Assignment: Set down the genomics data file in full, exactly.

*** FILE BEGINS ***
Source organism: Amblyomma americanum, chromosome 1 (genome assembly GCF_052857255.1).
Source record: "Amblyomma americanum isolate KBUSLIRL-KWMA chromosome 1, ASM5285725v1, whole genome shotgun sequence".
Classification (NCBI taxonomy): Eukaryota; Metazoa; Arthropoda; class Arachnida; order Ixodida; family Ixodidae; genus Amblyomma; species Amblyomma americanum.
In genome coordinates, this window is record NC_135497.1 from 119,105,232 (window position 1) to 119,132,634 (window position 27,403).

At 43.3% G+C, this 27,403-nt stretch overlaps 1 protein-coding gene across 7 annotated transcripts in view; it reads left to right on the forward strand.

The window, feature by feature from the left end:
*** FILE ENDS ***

Source organism: Amblyomma americanum, chromosome 1 (genome assembly GCF_052857255.1).
Source record: "Amblyomma americanum isolate KBUSLIRL-KWMA chromosome 1, ASM5285725v1, whole genome shotgun sequence".
Classification (NCBI taxonomy): Eukaryota; Metazoa; Arthropoda; class Arachnida; order Ixodida; family Ixodidae; genus Amblyomma; species Amblyomma americanum.
In genome coordinates, this window is record NC_135497.1 from 119,105,232 (window position 1) to 119,132,634 (window position 27,403).

At 43.3% G+C, this 27,403-nt stretch overlaps 1 protein-coding gene across 7 annotated transcripts in view; it reads left to right on the forward strand.

The window, feature by feature from the left end: